The other one was a band pageant, where they ran short of bodies and needed someone to play an Navy seaman (no jokes). I went out there with "my hair tucked up under my hat" (a-la The Five Man Electrical Band), and garnered several chuckles from the audience with my phony portrayal.

12. No Activities. The non-photo in the yearbook was accompanied by a home address and nothing else. I wasn't interested in sports, and I didn't play a "band" instrument. Although I was asked to audition for bass guitar in the jazz band. I declined, since I didn't really play the bass (I played the guitar) and felt like I was stealing a spot from a deserving person, just because my friends wanted me in the band. Good Karma for me.

13. I had no idea what I wanted to do when I graduated. Seemingly, my guidance counselor lost my file, because I really didn't have a clue what to do when June 1975 rolled around. Due to a quirky set of circumstances, a friend got me a decent job in a field I would stay in for the next 15 years. I've only had two jobs. That one and the one I have now.

Tuesday, October 17, 2006

Flintstones and Fried Coke and Burke, Oh My.

Every now and then, I go and get all political on your ass. It's like one of those pressure cookers. The heat builds up, and eventually the steam causes the lid to blow off. Mine went off yesterday. Today, I found a site that has a map of Springfield, where the Simpson's live, so the part of my brain that lives in TV is complete, and the pressure has been relieved - for now.

Meanwhile, it is raining here, and I'm reading that Vince Vaughn is pissed. According to statement released by a London law firm, the 36-year-old actor would be filing a "legal complaint" against a tabloid trio — the New York Post and the Britain-based Daily Mirror and The Sun.
I've seen a couple of his movies. I'd like to file a "legal complaint".

And, you
r president has continued to sign his name much in the manner in which a person signs a rest room stall:
WASHINGTON — President Bush signed a sweeping terror interrogation and trial law this morning, creating a legal process for trying terrorism suspects and giving the president the power to determine whether interrogation methods violate international treaties.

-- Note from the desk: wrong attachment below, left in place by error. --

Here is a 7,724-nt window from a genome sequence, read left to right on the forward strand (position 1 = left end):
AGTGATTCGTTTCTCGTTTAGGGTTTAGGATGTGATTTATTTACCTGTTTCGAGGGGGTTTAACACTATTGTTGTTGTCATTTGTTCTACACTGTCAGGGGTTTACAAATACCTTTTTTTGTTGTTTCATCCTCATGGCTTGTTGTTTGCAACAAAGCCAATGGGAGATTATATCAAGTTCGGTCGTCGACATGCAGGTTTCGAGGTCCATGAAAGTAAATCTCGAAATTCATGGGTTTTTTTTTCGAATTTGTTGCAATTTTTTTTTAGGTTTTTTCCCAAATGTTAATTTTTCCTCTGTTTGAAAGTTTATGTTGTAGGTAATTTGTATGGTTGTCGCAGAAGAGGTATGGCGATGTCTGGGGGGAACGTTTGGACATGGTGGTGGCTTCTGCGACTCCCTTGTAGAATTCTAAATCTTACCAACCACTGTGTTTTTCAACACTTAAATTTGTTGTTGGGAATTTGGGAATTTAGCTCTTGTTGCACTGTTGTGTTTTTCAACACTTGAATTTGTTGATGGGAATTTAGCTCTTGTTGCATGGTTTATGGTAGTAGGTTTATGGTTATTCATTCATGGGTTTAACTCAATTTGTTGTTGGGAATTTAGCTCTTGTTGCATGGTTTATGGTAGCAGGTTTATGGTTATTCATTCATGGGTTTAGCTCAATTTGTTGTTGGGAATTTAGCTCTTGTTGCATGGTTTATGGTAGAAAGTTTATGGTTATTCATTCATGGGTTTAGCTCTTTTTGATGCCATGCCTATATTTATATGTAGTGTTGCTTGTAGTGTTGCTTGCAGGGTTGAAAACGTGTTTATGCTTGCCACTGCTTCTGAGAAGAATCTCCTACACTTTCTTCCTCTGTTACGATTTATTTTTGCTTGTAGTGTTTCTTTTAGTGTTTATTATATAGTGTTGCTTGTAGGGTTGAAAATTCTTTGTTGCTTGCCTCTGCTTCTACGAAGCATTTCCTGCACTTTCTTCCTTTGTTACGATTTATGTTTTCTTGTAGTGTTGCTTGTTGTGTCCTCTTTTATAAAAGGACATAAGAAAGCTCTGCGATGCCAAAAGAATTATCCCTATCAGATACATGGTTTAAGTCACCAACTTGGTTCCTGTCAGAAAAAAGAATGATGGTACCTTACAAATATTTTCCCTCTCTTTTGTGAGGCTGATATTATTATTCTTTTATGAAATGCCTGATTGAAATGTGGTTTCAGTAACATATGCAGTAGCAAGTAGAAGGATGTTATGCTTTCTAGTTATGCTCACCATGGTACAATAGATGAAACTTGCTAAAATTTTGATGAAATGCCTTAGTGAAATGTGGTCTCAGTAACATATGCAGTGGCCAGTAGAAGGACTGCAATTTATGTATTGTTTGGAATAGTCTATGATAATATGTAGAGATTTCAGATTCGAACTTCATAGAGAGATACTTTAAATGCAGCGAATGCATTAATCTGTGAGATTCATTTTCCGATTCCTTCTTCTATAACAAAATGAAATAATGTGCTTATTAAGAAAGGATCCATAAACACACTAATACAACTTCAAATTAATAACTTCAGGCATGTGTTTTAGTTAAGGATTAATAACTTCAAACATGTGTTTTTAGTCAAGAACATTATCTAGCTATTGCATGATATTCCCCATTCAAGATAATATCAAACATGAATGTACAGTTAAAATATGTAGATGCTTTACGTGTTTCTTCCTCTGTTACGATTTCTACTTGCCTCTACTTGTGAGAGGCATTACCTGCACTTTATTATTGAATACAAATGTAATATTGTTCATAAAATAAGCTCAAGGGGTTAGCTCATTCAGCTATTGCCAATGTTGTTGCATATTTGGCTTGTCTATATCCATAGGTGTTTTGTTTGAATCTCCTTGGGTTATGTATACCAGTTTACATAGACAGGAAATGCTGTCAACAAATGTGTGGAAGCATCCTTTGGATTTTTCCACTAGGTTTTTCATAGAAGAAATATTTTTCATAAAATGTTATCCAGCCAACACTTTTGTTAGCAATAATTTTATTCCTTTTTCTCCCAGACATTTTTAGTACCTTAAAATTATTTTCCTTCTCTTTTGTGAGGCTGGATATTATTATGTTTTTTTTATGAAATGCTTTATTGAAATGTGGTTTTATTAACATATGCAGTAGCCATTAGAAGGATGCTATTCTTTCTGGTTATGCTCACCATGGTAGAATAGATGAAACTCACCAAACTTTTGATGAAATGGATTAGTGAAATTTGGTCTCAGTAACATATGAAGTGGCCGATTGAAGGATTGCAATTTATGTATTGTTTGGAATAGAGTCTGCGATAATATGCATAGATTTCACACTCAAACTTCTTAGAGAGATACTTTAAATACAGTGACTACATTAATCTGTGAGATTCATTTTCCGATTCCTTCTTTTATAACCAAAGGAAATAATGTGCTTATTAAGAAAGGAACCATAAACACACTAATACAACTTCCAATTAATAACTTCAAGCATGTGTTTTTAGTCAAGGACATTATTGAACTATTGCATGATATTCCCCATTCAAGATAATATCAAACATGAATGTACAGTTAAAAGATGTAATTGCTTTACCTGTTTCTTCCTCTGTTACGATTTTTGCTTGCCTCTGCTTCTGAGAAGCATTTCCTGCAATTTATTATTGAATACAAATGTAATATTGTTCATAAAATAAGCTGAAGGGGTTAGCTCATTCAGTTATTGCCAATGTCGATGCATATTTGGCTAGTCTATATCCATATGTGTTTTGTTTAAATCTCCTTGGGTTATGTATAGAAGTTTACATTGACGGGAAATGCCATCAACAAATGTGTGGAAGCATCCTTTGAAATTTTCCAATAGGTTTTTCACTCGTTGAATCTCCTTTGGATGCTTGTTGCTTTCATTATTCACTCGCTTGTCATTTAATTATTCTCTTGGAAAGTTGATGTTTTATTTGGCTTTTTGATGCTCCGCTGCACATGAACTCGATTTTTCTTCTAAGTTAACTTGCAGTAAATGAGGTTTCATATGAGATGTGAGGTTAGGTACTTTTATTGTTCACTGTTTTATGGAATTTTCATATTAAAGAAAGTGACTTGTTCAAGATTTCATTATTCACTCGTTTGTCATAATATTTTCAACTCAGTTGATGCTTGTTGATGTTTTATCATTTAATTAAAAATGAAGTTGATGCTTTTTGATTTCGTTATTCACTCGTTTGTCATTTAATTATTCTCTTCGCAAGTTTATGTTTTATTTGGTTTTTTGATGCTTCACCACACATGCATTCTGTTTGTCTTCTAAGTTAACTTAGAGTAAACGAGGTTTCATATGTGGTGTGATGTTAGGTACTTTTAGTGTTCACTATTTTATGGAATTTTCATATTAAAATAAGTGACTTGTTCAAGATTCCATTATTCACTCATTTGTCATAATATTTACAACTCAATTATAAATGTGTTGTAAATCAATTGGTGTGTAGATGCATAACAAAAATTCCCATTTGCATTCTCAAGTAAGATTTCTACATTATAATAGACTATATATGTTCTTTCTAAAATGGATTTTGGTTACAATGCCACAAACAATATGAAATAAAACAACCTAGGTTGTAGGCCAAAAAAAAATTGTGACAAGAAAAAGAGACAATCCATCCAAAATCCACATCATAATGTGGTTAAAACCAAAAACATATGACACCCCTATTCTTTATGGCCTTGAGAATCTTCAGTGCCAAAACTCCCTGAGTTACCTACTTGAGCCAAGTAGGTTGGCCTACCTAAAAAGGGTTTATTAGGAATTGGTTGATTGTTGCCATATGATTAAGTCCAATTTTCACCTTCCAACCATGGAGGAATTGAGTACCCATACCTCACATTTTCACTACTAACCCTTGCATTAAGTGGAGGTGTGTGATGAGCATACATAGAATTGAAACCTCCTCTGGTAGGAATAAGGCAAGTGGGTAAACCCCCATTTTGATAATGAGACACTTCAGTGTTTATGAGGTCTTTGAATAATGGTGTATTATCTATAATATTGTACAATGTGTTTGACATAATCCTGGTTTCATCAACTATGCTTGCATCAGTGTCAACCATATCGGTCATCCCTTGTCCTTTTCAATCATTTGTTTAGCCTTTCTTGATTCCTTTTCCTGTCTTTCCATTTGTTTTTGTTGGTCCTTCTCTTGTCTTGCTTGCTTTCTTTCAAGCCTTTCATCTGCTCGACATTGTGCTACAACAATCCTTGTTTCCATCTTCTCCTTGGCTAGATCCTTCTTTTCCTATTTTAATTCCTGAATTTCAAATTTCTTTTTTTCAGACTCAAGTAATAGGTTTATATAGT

I have this "thing" that sticks in me whenever I read or hear the word "alleged". I imagine myself being accused of some heinous crime, and the local news anchor reading my name with "alledgedly" after it, and before the crime, as though I had been convicted, which of course, I have not.
Now, the president has made a law that says that the government can do as much as it deems necessary when interrogating alledged terrorists, in spite of the fact that
interrogation is not known to be a deterrant to crime.
But, before I go and get all political on your ass, go to Pam's blog and read about a little known use for a table with two funny legs.

Now, I'm going to throw this in for my pal FIRESTARTER5, as a little token of my appreciation for giving me a shout out on his blog on Monda
y. I know, he'll say she's wearing too much, but, hey - the boobs look fake, so I figure it's a wash.

And, if this happens, I swear I'm packing the cat and heading west. If it does, maybe we should just build a big fence around Nevada and color one of the stars on the flag red in their honor.

Fried Coke? Somebody fill me in. It's the latest hit at state fairs, and it's supposed to be really bad for you, which means it must be delicious. Supposedly, the folks in Texas find it tasty. Maybe my Blogger buddy Trojan knows what's going on?

Lindsay Lohan wants to get married before she's 30, as part of her 10-year plan. OK, Lindsey, I want to get married before I'm 50, so let's kill two birds with one stone - so to speak.

I just got the first season of The Flintstones on DVD. I bought it through Kate's Amazon link box, which sounds dirty but it's not. I watched the first two episodes tonight, and immediately started grinning when I heard that stupid music and the voices of Fred and Barney. Sadly, the Cartoon Channel doesn't show it anymore, so the only way I know to get it is to buy it.
If you have kids, don't let them grow up without the experience of stuff like The Flintstones, Bullwinkle and The Jetson's. It beats the Hell out of that junk on Nick Toons, or whatever it's called now.

I only watch that goofy Dancing With the Stars show long enough to see Cheryl Burke. Then, it's off to baseball or hockey.